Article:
The Cyber Choices Challenge is a 2D platformer with an unusual theme – educating players on the UK’s Computer Misuse Act of 1990 (that’s the originality box ticked.) We spoke to the game’s creator to get the backstory.
We all know roughly what is and isn’t legal online. But how many of us know precisely where the line of illegality is drawn and what the penalties are? To take it a step further: how many teenagers know the legal ins and outs of cybercrime?
The Cyber Choices Challenge (iOS, Android and WebGL) is a 2D platformer that aims to teach players about cybercrime, while providing some retro platforming fun. Its creator is Zayd Dawood – a 37-year-old Computing and Technologies Lecturer at the UK’s University of Gloucestershire (that’s pronounced ‘gloss-da-sheer’ because British place names are just like that.)
After a decade of researching and teaching in game technologies, Zayd made his first foray into game development. And of course, his debut game had to have an educational edge.
The game came about through partnerships with several different organizations, as Zayd explains:
“I was given the opportunity by The Cyber Security Challenge UK’s sister site, Cyber Games UK (probably the world’s most popular site that explores Cyber using games), to develop a new title on behalf of the National Crime Agency (NCA).”
“Given the context of these organizations, the idea of the game had a set criteria. I then had to decide on something that would appeal to a game audience of 11 to 18-year-olds. In this case, I decided on a 2D platformer.”
Given that Zayd grew up gaming in the nineties, you won’t be surprised to hear about his inspirations.
“The idea of the game is based on successful titles that have been going for some time – like Mario, Sonic and Super Metroid. They all have a common theme of getting from A to B and avoiding a bunch of obstacles along the way.”
“With this in mind, I came up with the idea of having a “cyber” robot (aka. Astro), who had just come off the production line and was tasked with learning about the Computer Misuse Act 1990. In the game, you get rewarded for answering questions correctly and eventually make your way onto LootLocker’s leaderboard. What’s more, there are weekly prizes to be won for the players that score the highest.”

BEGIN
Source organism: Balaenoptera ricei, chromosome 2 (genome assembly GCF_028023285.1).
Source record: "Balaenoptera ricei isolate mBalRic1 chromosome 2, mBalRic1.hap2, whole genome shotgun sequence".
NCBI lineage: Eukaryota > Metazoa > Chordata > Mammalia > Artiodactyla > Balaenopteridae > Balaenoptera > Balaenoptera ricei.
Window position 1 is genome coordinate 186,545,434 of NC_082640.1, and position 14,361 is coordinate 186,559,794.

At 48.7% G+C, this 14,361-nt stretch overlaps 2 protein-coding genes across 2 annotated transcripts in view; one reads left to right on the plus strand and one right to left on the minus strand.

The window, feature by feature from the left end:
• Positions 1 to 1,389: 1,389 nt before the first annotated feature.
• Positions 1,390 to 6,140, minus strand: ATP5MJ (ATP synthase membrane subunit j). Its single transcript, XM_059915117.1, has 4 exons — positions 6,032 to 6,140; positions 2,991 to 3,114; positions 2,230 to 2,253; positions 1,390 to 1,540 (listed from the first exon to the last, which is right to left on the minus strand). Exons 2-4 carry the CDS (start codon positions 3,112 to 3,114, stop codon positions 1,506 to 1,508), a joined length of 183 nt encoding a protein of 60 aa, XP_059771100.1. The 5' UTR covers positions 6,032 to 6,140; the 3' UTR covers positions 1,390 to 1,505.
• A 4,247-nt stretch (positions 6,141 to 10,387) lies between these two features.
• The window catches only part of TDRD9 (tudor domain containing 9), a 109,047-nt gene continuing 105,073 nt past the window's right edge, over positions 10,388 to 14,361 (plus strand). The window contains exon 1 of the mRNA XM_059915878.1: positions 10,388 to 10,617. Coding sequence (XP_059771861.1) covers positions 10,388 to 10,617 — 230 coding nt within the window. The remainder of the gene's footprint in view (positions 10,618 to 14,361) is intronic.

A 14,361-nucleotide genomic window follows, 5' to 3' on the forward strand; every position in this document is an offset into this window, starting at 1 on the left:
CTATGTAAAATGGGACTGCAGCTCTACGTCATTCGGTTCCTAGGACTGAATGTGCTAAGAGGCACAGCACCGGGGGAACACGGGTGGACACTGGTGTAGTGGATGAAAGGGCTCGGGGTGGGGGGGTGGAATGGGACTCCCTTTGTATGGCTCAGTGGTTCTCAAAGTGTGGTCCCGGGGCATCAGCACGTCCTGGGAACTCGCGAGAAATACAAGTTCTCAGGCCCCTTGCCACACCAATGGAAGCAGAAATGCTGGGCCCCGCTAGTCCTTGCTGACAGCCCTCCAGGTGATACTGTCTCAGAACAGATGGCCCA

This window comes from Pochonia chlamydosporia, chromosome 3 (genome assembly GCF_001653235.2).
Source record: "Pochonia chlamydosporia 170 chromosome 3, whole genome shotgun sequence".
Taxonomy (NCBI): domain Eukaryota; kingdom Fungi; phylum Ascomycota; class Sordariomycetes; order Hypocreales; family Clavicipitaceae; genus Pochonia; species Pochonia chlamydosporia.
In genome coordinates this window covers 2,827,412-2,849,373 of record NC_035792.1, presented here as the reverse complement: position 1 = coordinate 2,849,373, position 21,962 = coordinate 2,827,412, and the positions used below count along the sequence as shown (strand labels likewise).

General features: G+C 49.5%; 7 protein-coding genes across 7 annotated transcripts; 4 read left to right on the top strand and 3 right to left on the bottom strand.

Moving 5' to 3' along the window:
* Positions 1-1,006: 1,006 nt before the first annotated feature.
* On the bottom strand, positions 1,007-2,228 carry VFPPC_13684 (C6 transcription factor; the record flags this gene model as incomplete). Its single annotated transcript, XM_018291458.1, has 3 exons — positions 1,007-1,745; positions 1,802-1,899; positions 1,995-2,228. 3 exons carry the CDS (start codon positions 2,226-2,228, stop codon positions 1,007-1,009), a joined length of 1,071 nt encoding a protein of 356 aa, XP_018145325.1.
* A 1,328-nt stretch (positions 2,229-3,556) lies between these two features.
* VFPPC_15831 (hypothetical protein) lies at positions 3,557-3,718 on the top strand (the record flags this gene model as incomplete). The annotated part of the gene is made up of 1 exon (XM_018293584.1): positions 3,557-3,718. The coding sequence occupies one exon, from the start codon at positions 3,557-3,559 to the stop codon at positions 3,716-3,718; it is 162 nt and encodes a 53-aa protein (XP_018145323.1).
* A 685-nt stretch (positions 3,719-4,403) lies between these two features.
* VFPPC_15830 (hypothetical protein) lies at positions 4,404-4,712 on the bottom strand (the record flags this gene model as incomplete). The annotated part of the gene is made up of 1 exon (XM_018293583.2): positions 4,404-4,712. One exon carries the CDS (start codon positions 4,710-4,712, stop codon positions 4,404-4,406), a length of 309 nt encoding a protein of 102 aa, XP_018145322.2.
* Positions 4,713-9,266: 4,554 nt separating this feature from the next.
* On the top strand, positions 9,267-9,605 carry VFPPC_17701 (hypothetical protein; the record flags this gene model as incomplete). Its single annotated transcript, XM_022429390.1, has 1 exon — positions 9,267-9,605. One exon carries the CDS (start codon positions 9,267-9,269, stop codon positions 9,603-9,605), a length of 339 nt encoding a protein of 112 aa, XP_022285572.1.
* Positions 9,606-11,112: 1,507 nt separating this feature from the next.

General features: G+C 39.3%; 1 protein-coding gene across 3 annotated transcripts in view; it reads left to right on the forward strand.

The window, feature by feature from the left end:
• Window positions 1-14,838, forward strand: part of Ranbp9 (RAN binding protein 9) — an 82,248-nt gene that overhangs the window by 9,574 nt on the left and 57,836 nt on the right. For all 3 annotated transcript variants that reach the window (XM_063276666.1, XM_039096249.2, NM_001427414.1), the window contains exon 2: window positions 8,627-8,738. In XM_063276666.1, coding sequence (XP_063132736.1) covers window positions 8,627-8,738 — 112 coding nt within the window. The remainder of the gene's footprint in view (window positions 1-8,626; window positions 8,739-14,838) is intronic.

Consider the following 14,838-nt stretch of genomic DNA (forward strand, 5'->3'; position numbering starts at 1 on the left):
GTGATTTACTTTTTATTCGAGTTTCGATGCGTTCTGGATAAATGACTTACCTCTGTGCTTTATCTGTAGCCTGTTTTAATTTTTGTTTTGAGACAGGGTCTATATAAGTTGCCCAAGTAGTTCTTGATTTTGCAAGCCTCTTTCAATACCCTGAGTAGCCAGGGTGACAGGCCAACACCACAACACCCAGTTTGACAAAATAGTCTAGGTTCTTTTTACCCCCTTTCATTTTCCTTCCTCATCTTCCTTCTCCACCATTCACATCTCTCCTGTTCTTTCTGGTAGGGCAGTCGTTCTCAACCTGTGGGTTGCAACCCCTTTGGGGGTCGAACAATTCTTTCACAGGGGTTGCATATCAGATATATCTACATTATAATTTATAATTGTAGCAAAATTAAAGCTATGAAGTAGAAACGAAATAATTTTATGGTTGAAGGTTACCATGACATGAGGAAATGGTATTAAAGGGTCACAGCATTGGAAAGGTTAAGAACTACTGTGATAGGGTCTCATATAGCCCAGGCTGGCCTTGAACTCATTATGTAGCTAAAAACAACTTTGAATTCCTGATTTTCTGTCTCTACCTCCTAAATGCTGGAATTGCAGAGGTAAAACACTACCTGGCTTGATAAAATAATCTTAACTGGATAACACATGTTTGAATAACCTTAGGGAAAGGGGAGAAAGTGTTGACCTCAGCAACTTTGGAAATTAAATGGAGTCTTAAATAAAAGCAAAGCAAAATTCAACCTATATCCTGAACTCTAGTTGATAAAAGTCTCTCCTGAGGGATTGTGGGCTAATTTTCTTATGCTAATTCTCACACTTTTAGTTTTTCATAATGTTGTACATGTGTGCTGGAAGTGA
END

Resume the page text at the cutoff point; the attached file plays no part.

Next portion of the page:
It’s an interesting route to take, right? We’re not suggesting for a second that Zayd is going to hang up his teaching hat and become a pro game dev – this was just a side project for him. But we were still intrigued to know more.
“As an educator, I hardly have time to play games,” Zayd told us. “But that’s slowly changing as I begin to explore on-the-side job opportunities. In my youth, I was super-addicted to games – from LucasArt’s point-n-click adventures to beat-em-ups like Street Fighter or Tekken. Nowadays, I mostly find myself playing Lego games and Angry Birds.”
“I did my degree in Computing Technologies at the University of Gloucestershire, back in 2009. Now as a senior lecturer, I teach subjects spanning mobile apps and games, web technologies, 3D, virtual reality, augmented reality, data science and AI.”
“I’ve only just reached the point in my career where I’ve decided to start designing and developing titles, as opposed to just teaching how to do it. I very much enjoy the challenges of piecing together mini-games, puzzles and narratives. Being able to have the creative freedom to make something in one’s mind come to life is fun.”
Zayd had his game complete in three months, doing almost all the work himself.
“As an indie game designer and developer, I wore lots of different ‘hats’,” Zayd says. “Depending on what needed doing that day, I could be working on design, art, coding, audio, narrative, project managing, business or client comms.”
“Given the time constraints set by the NCA, most of the art assets had to be resourced from established game resource banks,” Zayd says. “But I did all the development of linking these assets to game mechanics from scratch.”
“After establishing a workflow with everything I needed to get the game functional, I had some assistance from a colleague (Adrian Peers, Project Manager) to polish off the game. Putting my ‘educator hat’ on, I gave him a quick crash-course on 2D grid painting in Unity, and he helped to piece together a few levels for me. I then brought it all together, making sure everything was cross-platform compatible.”
Cyber Choices Challenge was picked up by over a 1,000 players within two weeks of launching. This was a big improvement on Cyber Games UK’s average of about 250. Zayd says this wouldn’t have been possible if he didn’t harness the services of LootLocker. In fact, it seems Zayd has plenty of good things to say about LootLocker, so we’ll just let him take it away:
“It’s amazing to find a service like LootLocker that realistically takes care of over 50% of the work,” Zayd says. “When you get your head around the methodologies for integrating LootLocker into your game, it’s really satisfying to take a step back and watch it all working.”
“My primary use for LootLocker was the Leaderboards. I then stumbled upon requirements of needing to use Player Storage, followed by Assets and Progression tracking. As for platform compatibility, I used White Label User Accounts.”
“I discovered LootLocker when I stumbled upon a video on YouTube about integrating a leaderboard into Unity. I chose LootLocker because it was quick and easy to set up – you could see results very quickly and with very little hassle. What’s more, there is great support via the Discord server, which was really important for me. More often than not I got an answer to my question (with a solution) within the hour, which is excellent customer support.”
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